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Making Machu PicchuThe Politics of Tourism in Twentieth-Century Peru$
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Mark Rice

Print publication date: 2018

Print ISBN-13: 9781469643533

Published to North Carolina Scholarship Online: May 2019

DOI: 10.5149/northcarolina/9781469643533.001.0001

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PRINTED FROM UNIVERSITY OF NORTH CAROLINA PRESS SCHOLARSHIP ONLINE (www.northcarolina.universitypressscholarship.com). (c) Copyright University of North Carolina Press, 2020. All Rights Reserved. An individual user may print out a PDF of a single chapter of a monograph in NCSO for personal use.date: 27 February 2020

The Junta and the Jipis, 1960–1975

The Junta and the Jipis, 1960–1975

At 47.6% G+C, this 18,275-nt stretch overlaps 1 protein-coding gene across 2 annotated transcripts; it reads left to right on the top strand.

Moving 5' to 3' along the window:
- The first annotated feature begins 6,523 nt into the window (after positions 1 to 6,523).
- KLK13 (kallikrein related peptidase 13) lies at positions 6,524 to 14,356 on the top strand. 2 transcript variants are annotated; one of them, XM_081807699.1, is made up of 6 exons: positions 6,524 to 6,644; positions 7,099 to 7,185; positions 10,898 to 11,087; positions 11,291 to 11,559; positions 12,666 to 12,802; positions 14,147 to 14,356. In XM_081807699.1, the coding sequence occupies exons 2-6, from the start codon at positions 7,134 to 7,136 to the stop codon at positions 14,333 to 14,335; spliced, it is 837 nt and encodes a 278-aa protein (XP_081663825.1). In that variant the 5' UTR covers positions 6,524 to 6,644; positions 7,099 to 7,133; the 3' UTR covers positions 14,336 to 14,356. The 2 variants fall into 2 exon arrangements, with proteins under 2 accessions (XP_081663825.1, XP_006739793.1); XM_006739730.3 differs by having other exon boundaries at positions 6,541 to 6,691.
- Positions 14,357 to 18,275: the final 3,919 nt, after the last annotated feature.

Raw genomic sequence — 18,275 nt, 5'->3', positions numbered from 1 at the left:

(p.98) Chapter Four The Junta and the Jipis, 1960–1975
Making Machu Picchu

Mark Rice

University of North Carolina Press

Advances in jet travel ushered in Cusco’s first tourism boom in the 1960s and 1970s. However, a series of agrarian revolts and the collapse of Cusco’s traditional economic base threatened to unravel tourism. Increasingly, Cusco looked to the national state to use tourism as a source of economic development, especially after the 1968 military coup led by the left-leaning General Juan Velasco Alvarado. Working with transnational institutions like UNESCO and employing Machu Picchu as a populist symbol, the military sought to use cultural tourism with ongoing agrarian reform to remake Cusco’s regional society. Contrary to the military’s goals, these efforts ultimately failed. Plans to construct a modernist hotel at Machu Picchu provoked fights between development and preservation interests. In addition, the unexpected arrival of counter-cultural travellers shocked locals. Finally, the highly-technical strategies employed by the military and UNESCO only served to displace local control over tourism in favor of bureaucratic interests in Lima.

Keywords:   Machu Picchu, Cusco, Peru, UNESCO, Juan Velasco Alvarado, Counter-Culture, Tourism, Agrarian reform

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